Aspen has said it will reduce its prices for six cancer drugs in Europe by an average of 73%, as part of a commitment package seeking to end the EU antitrust watchdog’s first excessive-pricing investigation in the pharmaceutical sector.
India’s competition watchdog has decided not to fine 10 companies that rigged bids to supply equipment to the country’s railways because of the covid-19 pandemic.
The European Commission has fined three chemical companies €260 million for colluding to push down ethylene prices, while a fourth company has escaped a €190 million penalty for blowing the whistle on the cartel.
Google has promised the European Commission that it will not use Fitbit’s user data to strengthen its advertising business, as it tries to convince the authority to clear its $2.1 billion acquisition of the fitness-tracking company.
Competition authorities should be willing to impose structural remedies on completed anticompetitive digital mergers, the chief economic adviser at the UK’s antitrust watchdog has said.
The UK’s Competition and Markets Authority has dropped three high-profile investigations into the suspected charging of excessive prices for hand sanitiser during the coronavirus pandemic, less than a month after launching the probes.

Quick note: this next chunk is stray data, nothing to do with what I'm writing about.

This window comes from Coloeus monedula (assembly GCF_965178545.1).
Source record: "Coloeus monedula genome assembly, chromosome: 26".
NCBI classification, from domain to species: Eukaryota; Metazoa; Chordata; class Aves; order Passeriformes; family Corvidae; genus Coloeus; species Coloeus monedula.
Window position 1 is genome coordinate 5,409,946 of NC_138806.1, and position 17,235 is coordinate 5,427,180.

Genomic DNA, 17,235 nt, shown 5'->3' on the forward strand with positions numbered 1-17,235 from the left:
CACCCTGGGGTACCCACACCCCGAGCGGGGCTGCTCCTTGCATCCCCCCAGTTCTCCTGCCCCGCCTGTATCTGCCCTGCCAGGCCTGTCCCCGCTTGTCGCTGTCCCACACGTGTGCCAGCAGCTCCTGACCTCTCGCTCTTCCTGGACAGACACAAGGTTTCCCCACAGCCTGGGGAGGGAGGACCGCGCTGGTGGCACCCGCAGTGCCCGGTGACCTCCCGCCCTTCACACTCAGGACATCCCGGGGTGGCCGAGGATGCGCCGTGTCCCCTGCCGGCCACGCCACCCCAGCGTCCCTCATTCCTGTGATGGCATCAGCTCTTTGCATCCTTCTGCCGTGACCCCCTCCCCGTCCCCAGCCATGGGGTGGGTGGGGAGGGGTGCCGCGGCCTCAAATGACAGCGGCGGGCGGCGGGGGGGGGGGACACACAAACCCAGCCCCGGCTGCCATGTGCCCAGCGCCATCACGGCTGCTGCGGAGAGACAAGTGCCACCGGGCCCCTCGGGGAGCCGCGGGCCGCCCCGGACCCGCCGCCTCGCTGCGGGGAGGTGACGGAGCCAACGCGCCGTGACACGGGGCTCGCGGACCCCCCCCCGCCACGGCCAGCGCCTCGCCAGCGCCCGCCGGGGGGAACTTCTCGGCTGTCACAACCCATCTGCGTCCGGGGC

The Supreme Court has agreed to hear two cases on whether the Federal Trade Commission can seek monetary relief for violations of the FTC Act.
Those hoping to spend their Monday listening to the Federal Trade Commission’s quest to block a joint venture between Peabody Energy and Arch Coal found themselves heartbroken. A 10-day preliminary injunction hearing was scheduled to start yesterday, but the federal courthouse in St Louis, Missouri, was closed after a security officer tested positive for covid-19. The litigating parties are set to resume in-person today while GCR USA tunes in live from its home office.
The European Court of Justice in January provided some long-awaited clarity on how competition enforcers and national courts assess the anticompetitive nature of pay-for-delay agreements. Emily Craig examines how the court’s preliminary ruling in the Paroxetine case will affect other eagerly anticipated rulings and the future of pay-for-delay agreements.
The director-general and the chief economist of the EU’s antitrust enforcer are set to speak at GCR’s 12th annual Big Brussels conference in September, alongside officials from agencies in the US and UK.
David Higbee, John Cove, Jessica Delbaum, Djordje Petkoski, Ryan Shores, Todd Stenerson and Mark Weiss
Tito Andrade, Maria Eugênia Novis de Oliveira and Marcos Paulo Verissimo
Fernando Carreño and Paloma Alcantra
Jesús Eloy Espinoza Lozada
Jacques Derenne and Dimitris Vallindas
Adina Claici and Elisa Pau
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